By Robert Prochaska
Bud sat soaking his gout-ridden feet in warm water. The purple flesh that had ballooned to three times its size at his ankle made me flinch. As I turned away from looking at the stumpy mass, he bid me to grab some more Epsom salts from the bathroom while he watched the last few minutes of The Untouchables on television. He put the salts into the warm tub of water and related a story that quickly brought him back to a star-filled night in some anonymous cornfield. It must have been some way to ease the pain of the Feds coming down on him during the past year for illegal gambling.
As a young man he was given a job running bootleg liquor across state lines during the Great Depression. A pall of poverty was hanging over the land and he was riding high, with a crew of four driving contraband liquor from one place to the next. He didn’t know who made it, but the barrels of malt syrup, corn sugar and other ingredients were loaded onto a truck and driven across Route 66, sometimes into Missouri and beyond. The money earned from distribution of this “bathtub gin” served as a welcome additional income to his taxicab earnings. He was doing better than most of the populace.
I had heard this story before without ever feeling I should get involved. I was just a boy who needed to study his books and listen to what his teachers had to say. But I was in awe of what pain my father could go through, and I wanted to help him in some way. The lumps that protruded from his legs as he scrolled up his pantlegs were at least two inches thick, and his entire foot ballooned from instep to toe in a grotesque fashion. I was listening with renewed interest.
The truck driver hauling this boozy load was well aware of how lucky he was, given the fact he could be out there begging for meals. Al was a part-time wrestler, the kind that put on shows at local gyms. The 1930’s was going to be a long decade out of the wilderness, that much was for sure. But there was talk it might not be dry for long. Yet how could they end Prohibition? It could happen with Roosevelt, a progressive politician and not like Mr. Hoover, an upright Quaker who cared not a whit for the people’s general well-being when it came to booze.
Bud sat shotgun on the ride with the cargo clattering in the truck’s harnesses. This load was going to Peoria, and Bud’s brother and another man sat in the back seat as the car cruised along the empty road going east. Bud had made connections in Chicago and now he was getting rewarded for being in the right business at the right time. If all the barrels were delivered as promised, the crew would make a cool $10,000 for the night. Babe Ruth was the only guy who could beat those numbers, I thought.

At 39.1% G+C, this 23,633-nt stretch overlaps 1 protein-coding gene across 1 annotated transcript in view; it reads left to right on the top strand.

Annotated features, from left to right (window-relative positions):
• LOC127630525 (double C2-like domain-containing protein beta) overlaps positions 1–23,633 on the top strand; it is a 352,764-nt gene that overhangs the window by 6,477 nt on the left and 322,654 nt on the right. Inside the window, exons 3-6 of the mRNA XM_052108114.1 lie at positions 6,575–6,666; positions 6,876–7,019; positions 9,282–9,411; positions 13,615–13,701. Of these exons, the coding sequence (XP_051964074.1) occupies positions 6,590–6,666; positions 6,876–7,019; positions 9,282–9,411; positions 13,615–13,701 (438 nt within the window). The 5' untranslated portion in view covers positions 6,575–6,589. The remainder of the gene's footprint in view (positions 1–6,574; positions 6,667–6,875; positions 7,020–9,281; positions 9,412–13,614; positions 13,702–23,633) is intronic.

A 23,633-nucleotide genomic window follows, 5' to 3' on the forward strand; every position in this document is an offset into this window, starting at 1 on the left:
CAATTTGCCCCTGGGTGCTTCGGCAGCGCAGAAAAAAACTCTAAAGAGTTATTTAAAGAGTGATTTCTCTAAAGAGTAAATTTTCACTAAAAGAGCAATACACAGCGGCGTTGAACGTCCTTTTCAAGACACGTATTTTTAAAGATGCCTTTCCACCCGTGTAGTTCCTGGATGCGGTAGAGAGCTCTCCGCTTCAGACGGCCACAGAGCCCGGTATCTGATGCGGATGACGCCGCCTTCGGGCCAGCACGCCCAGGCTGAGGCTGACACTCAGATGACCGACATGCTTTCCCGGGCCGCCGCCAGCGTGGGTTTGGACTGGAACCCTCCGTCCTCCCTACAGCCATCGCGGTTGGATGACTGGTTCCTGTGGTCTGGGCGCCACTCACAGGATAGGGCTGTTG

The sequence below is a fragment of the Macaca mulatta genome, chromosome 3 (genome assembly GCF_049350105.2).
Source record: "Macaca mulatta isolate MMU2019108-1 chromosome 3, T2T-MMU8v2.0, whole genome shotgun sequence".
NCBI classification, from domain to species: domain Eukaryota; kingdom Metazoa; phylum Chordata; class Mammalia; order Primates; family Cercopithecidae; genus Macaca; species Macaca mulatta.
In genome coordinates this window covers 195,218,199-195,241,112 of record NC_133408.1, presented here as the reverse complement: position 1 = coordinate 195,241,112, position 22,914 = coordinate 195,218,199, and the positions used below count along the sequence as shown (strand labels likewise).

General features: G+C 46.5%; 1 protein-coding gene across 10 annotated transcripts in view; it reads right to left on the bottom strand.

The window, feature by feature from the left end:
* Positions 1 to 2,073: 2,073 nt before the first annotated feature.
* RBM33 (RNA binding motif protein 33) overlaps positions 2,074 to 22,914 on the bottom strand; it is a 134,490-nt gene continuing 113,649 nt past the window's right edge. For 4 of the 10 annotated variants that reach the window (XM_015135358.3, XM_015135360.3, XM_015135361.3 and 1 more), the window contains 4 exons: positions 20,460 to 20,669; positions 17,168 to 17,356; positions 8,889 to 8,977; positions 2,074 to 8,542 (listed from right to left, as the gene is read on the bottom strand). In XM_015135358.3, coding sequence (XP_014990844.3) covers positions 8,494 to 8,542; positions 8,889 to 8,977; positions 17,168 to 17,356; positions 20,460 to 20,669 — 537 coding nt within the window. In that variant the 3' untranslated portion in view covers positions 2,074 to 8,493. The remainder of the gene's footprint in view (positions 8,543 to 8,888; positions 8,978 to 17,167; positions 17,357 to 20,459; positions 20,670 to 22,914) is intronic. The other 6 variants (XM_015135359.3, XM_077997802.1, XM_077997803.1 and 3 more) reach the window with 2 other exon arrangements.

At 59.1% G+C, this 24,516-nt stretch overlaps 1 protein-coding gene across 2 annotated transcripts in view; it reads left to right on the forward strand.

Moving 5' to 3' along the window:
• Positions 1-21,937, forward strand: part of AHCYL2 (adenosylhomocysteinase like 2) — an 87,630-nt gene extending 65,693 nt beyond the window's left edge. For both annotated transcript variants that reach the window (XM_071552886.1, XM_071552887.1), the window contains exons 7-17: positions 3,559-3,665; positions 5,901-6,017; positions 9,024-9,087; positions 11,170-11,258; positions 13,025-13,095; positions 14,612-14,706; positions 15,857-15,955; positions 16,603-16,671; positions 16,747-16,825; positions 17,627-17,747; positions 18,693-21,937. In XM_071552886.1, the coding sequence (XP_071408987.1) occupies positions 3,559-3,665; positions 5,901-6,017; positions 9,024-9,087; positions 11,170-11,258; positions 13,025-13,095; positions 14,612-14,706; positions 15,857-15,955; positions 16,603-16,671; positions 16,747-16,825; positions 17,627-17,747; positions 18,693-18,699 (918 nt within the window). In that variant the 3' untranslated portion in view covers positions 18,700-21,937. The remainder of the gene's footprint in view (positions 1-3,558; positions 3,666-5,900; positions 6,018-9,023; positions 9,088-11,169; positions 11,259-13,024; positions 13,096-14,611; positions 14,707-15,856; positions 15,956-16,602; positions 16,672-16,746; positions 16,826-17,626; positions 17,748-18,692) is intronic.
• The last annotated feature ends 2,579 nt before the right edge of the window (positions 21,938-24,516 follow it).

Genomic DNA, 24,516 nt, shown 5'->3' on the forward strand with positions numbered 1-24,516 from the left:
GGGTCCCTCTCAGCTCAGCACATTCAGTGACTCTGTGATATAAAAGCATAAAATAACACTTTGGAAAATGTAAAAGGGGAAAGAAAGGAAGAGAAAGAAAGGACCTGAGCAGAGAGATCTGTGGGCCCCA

Then Bud leaned forward and grimaced. The inflammation stabbed at him like a thousand needles, his face reddened, and he asked for more hot water. I retrieved it and poured it into the tub.
Bud eyed me to see if I was still paying attention. They had stopped at a gas station halfway to their destination to have the tank filled. I imagined a few pieces of errant Dust Bowl residue hit their faces. The warm sizzle of an August night penetrated the air. The crickets’ chirps echoed through the vast plains. Then a man pulled into the station driving one of those roadsters, some guy who had knowledge of this deal. There were a couple other passengers, but they looked tame enough. Wiping his face with a handkerchief, he sidled up to Bud. Calmly and quietly he asked for the keys to the truck. “Can’t do it,” was the answer, but the man pulled a revolver from his vest. He pointed it at Al and released the safety on the gun.
“Give em’ over,” said the man, who was now joined by two other men, both with guns drawn. Maybe they just needed some cash, so Bud offered him $50, which didn’t work, then a crisp hundred-dollar bill. But all they wanted was the liquor. Al handed the keys over as the gun metal flicked against his cheek. The gas station owner ran for his life toward the cornfields.
Then the gunman calmly walked across the roadway and threw the car keys into the endless prairie void. In the meantime another truck had pulled alongside and Bud and Al were asked to load it with the barrels from their truck. The perpetrators got in their car and shot off down the road, the truck right behind them.
Now Bud and his crew had to get back home and call the boys in Peoria. But the keys, where were the keys? The cornstalks were hard to navigate, and at two in the morning with no lights only the black night and a lot of parched throats was what they had to face. For more than two hours they canvassed the road and adjacent field, until the sky lightened and Al spied a shiny object in a shallow ravine. They all made it home but I never asked if there was another liquor run after that episode.
Bud had a wistful smile on his face as he struggled to rise from his chair. I realized this was his way to bring me closer to him, to see him for what he did, for what he tried to do as a man making his way in the world. The distance I had experienced from my father as a child had melted away. The reality was that his income was less now than during the Depression. I brought him a towel to dry his feet and helped lift him up, each step taken gingerly but producing a wince of pain as he limped to bed. Soon he would be serving legal whiskey in his tavern, knowing that he would be lucky to have more than a few customers for the day. I tried to give him his slippers but he waved me away. I poured all those dark memories into the sink, including the 98-proof alcohol that oozed out of his sighing breaths.